As our friend Gergana says it breezily in her song – “I’m walking barefoot and wind-haired, not knowing what am I for”.

I feel that even wondering about this is a step in the right direction, not just following other people’s expectations.

Gergana with her love beads and the special microphone cord that we designed for her

This is the link to Gergana’s band page –
https://www.facebook.com/groups/342650355924799

In the common view, a girl is seen as a “budding” blossom, which flowers, bears fruit, then it’s overblown – and finally discarded as useless. In fact, it does not feel good to be marked as some product with a fixed way of use and a “best before” date. Everyone has some inner purpose, and we should be free to pursue it – not spend our lives drowning in worries “Am I good enough?” or “Should I fear that I am past my date, and therefore no good anymore?”

As trivial as it may sound, it’s a personal choice you have to make. Of course, it goes against the grain and it is not an easy road – but the reward is a real feeling of well-being, and it’s totally worth it. (And besides, carrying the heavy load of people’s expectations is not easier.) It is not possible to please everyone, so there’s no use in wasting our energy trying to do this.

It seems so natural, that it makes me wonder – why would someone who thinks like this be called “rebellious”? Why do we always have to feel this pressure – to take less space in the world, to look slimmer, younger, quieter and understated, just to be considered “womanly” and “proper”?

I can accept being womanly, though I have my own idea about it. But “proper”? One thing I’d never want to be. Living some life made up by others, who would never be pleased anyway… and missing out on our only chance of ease and happiness.

So, it’s up to us – we can do like our mothers (usually) taught us, try to please others and end up being someone else… or dismiss all of this, find our way, follow it and see where it takes us.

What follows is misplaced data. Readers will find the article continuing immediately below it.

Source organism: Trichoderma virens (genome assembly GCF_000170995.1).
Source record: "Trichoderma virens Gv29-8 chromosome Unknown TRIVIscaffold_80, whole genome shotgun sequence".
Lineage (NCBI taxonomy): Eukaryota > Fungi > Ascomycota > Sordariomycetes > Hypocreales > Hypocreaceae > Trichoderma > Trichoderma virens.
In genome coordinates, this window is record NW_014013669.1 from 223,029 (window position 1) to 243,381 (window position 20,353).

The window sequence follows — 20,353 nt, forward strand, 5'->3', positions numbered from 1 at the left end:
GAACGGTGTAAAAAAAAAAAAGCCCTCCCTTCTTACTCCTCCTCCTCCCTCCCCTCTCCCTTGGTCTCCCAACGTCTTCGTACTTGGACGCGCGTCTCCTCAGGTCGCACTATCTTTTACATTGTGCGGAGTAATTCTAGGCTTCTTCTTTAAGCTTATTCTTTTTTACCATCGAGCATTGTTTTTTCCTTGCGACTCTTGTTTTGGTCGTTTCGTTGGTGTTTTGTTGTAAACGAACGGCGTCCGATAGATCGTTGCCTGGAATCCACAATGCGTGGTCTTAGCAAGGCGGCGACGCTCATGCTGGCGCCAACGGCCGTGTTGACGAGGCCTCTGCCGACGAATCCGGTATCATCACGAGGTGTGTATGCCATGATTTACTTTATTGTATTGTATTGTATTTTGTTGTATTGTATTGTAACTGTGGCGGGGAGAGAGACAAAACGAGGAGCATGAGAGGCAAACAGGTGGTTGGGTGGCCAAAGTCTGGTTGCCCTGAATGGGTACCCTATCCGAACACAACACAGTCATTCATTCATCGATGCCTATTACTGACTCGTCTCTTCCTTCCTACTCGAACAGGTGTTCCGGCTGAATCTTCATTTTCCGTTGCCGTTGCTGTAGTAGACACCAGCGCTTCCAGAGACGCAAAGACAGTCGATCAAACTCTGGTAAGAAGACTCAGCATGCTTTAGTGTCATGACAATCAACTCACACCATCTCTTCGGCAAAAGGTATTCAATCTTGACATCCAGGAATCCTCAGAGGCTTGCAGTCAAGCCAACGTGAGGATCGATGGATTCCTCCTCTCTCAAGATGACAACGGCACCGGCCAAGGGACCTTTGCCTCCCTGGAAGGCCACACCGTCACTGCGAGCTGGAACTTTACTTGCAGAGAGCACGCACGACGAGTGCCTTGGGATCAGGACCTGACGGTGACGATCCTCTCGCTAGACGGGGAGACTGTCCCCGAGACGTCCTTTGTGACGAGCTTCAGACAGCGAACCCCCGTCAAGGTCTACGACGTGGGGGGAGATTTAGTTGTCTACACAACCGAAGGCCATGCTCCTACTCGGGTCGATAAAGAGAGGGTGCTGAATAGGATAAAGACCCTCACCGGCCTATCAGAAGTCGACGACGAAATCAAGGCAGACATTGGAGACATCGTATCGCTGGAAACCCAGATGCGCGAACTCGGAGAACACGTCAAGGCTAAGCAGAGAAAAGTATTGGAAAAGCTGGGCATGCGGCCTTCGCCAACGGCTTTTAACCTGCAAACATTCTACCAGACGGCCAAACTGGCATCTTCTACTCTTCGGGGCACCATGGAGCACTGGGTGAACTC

It is not about being successful or famous (it might help, but it has a dark side too) – just avoiding the mold that limits and warps us in the most suppressive way.

I’ve often heard women say “Oh, how I love your style! But it’s too flamboyant, I would not dare to wear it.” I can understand this, if your top priority is to be accepted. But I think it is sad to let others decide on your own looks, clothes, home interior, etc. So many other things do not depend on us – and if you don’t even dare to follow the style you like, what kind of a life is it, after all?

Our friend Mincho once asked me, while we were walking in the park (me with my colorful clothes, bangles, beads and all) – “See how all the people are staring at us?” Well, in fact I didn’t notice.

Me and Mincho in the park (photo by Gergana)

I think now he was influenced by us enough to start caring less about random people’s opinions.

Mincho is a cool wood carving artist – this is his page:

https://www.facebook.com/minchotodorovarts

People often stare at strangers (I tend to do this sometimes too, out of curiosity, though I try to restrain myself) and they sometimes jump to conclusions. But I would only care if it was someone important to me – others can look and think as they please.

One morning at the bus stop a grumpy old man glared at me and muttered: “What’s with all the motley?” It reminded me of that saying: “For a hooked rocket the space is hooked”. I wear what I like – I see it as a way to express myself, and I don’t see why it should be anyone else’s concern. It certainly happens, but I try to dismiss it and I stick to my own taste.

Me in one of my “motley” outfits

A vivid example of ageless beauty – Sarah Jane Adams, the wonderful Saramai.

The famous meme featuring Saramai

This is Saramai’s Facebook page –
https://www.facebook.com/MyWrinklesAreMyStripes

And of course, Frida Kahlo, the role model of all bohemians.

Frida Kahlo on a bench, photo by Nickolas Muray.
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